Former Gansevoort and Balazs Hotels director Robert van Eerde talks to BHN about STEM Hotels,the reimagining of Belize Ocean Club, and the true meaning of boutique.
- What can you tell us about STEM Hotels?
We are a niche hotel management company focusing on what we call “true boutique” hotels. We work closely with owners on meeting their investment goals and the hotels we work with are never larger than 100 rooms. We believe the word “boutique” is often used inappropriately and believe in individuality. We are not looking to have a big STEM flag on each property as we firmly believe that “true boutique” also means hotels have their own identity and culture. The company understands that running boutique hotels is not easy and by having multiple properties, it can relieve overhead costs for those hotels it manages. The company has very recently re-focused its vision after spending many years focusing on hotels and resorts in the East as well as Miami. We’re now expanding into Central America, the Caribbean and northern regions of South America, as we see great opportunity for growth. STEM has established a solid team to be able to meet this challenge.
- It’s recently been announced that Belize Ocean Club is being reimagined by STEM – what is your vision for this new move into Placencia with Belize Ocean Club?
The vision is to bring a much more culturally rich resort experience to the customer in a destination which is starting to blossom by offering all the services you expect to have at a quality resort. Belizean culture varies widely, allowing us to introduce aspects of the ancient Mayan Traditions to the Caribbean, bring local Garifuna influence and more recent colonial diversity into the resort. Our work has started by upgrading public areas, bringing in local craft and art, introducing new Belizean food concepts in both restaurants by using local cooking techniques and ingredients. We’ve also upgraded and expanded our own garden for produce. The rooms will also be upgraded, and we’ll be offering additional services such as beach service, enhanced room service, and private dining. The resort has upgraded its event spaces as weddings are very popular. We have the ability to organise sunset weddings overlooking the lagoon and Mayan mountains or on the Caribbean beach.
- This involves a transition into Central America and the Caribbean from global work in Asia. What inspired you to do this?
I was inspired because it is clear that many parts of these regions are changing dramatically in various ways. Central America is in a serious expansion phase and the area is relatively raw in terms of tourism and hotel development. Many things are going on and to be here at this early stage when we can see that STEM can play a good part in assisting an area, or develop people and properties on behalf of ownership is hugely rewarding but also fun. Much quicker than in many parts of China, for example where ownership and hotel management relationships take a long time to be established, the Caribbean differs as a more mature market but it needs to reinvent itself my opinion, especially in the boutique hotel world. STEM focuses not only on service standards, but in bringing that extra angle required in terms of culture and style to reposition or reinvent properties to be financially sound. This is very exciting to STEM as there is so much opportunity!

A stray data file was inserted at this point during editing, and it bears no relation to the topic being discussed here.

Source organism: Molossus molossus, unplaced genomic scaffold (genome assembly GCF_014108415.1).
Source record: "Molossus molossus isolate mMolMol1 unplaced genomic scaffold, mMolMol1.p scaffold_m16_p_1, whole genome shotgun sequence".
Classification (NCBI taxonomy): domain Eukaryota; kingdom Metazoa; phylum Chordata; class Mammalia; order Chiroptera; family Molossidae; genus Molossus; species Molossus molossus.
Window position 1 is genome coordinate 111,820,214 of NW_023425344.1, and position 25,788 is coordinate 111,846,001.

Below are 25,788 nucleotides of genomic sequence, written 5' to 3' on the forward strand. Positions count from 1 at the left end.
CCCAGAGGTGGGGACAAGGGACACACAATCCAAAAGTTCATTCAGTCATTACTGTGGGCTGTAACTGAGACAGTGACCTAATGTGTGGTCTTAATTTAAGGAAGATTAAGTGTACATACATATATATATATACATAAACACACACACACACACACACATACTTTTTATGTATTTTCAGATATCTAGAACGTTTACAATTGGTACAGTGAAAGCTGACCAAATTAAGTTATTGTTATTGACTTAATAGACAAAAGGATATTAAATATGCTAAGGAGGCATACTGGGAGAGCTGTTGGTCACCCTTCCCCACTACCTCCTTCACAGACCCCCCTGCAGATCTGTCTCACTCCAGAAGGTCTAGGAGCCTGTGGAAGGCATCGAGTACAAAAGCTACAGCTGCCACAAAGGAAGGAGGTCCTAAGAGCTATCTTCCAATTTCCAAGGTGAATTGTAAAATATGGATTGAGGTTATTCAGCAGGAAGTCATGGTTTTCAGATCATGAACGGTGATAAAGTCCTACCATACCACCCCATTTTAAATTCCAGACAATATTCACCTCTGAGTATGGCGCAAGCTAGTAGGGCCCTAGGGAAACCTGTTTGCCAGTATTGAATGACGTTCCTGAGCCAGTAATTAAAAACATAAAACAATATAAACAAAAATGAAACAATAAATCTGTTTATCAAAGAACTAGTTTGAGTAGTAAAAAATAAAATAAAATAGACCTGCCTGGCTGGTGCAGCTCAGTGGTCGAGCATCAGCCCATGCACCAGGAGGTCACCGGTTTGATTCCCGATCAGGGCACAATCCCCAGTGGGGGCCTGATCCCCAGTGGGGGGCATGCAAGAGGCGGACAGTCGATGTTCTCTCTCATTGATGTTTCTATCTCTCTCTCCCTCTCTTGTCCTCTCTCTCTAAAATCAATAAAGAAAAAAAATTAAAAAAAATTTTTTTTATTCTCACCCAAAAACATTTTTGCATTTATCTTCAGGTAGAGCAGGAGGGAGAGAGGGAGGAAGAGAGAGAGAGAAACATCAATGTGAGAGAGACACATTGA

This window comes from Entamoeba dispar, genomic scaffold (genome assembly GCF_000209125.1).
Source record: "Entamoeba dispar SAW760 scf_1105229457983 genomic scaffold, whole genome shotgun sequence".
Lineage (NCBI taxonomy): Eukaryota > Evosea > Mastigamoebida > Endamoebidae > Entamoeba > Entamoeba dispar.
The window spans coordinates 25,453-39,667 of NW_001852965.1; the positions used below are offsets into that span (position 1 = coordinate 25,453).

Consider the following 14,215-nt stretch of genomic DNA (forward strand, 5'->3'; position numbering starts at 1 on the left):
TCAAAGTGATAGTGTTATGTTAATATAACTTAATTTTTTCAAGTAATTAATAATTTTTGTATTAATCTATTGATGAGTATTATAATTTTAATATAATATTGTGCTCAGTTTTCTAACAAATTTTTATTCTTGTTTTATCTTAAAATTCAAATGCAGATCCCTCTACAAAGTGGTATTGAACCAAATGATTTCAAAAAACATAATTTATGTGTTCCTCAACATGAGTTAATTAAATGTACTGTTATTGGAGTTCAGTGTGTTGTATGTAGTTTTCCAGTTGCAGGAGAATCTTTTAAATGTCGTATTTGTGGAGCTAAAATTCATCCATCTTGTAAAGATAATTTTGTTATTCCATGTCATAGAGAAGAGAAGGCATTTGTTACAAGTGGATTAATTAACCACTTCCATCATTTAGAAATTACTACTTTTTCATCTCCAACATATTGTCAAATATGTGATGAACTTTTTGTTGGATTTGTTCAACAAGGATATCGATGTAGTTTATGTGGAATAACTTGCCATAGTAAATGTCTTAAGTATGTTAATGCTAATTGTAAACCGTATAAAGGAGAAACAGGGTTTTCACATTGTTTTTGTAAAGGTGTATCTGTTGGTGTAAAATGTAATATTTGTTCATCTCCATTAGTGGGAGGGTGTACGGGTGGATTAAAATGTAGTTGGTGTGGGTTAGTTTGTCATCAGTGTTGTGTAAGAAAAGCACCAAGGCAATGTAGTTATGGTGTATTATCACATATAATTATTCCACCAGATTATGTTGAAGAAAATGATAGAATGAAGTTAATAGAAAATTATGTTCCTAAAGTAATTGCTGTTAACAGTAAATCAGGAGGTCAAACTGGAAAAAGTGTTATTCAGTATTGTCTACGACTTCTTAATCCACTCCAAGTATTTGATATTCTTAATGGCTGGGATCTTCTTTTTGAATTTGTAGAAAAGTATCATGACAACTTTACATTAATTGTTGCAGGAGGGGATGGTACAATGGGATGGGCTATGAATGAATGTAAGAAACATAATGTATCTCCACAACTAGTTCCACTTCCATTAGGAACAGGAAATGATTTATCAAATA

- Can you tell us about your new food and beverage concepts for the Belize Ocean Club?
We have two new restaurant concepts. The first restaurant is “Fyah” meaning fire in local dialect, and the second is The Clubhouse with a sunset terrace. The Fyah concept is about food being cooked and served in a super simple manner. All food is going to be cooked in front of the customer on flames. We have imported a tandoor grill, an Argentinian-style grill, a BBQ, and we built fire pits for cooking in the sand like a clam bake for roasting a whole hog in special occasions. Our chef has made his own hot sauces and dips in classic Belizean style and no need to be embarrassed when eating this with your hands. All this is happening with the backdrop of a classic casual Caribbean beach bar at times with live entrainment. The Clubhouse is on the lagoon site, and it’s the only terrace in Placencia where you could have a drink or a meal watching the sun go down. The restaurant will serve family-style Belizean food where you can try out various Belizean dishes not often found elsewhere. Dishes vary in size and can be shared or not, but we look at this as a somewhat educational experience for guests to understand Belize a bit more. Our own garden is being expanded and we are doing research on native vegetables and herbs.
- You are also planning to unveil an on-site dive school where guests can experience the world’s largest living barrier reef. Alongside being an experence for guests, do you hope this might also raise awareness about the current threats to coral reefs around the world?
We are in the process of setting up this dive school and we’ve already set a goal to become a Padi Green star resort and to fully support the Project Aware scheme it has in place. Belize as a whole is very much focused on preserving what it currently has. It is a fine balance of bringing in tourists and not spoiling what is already there. STEM as part of its “true boutique” hotel vision has a policy that guests must be educated, which we know in turn will bring absolute awareness on things that we have a responsibility to protect. We are also in communication with other resorts in Belize such as Long Caye in order to possibly team up with people that have a long-standing reputation of conservation and awareness in order to learn as this is new to us.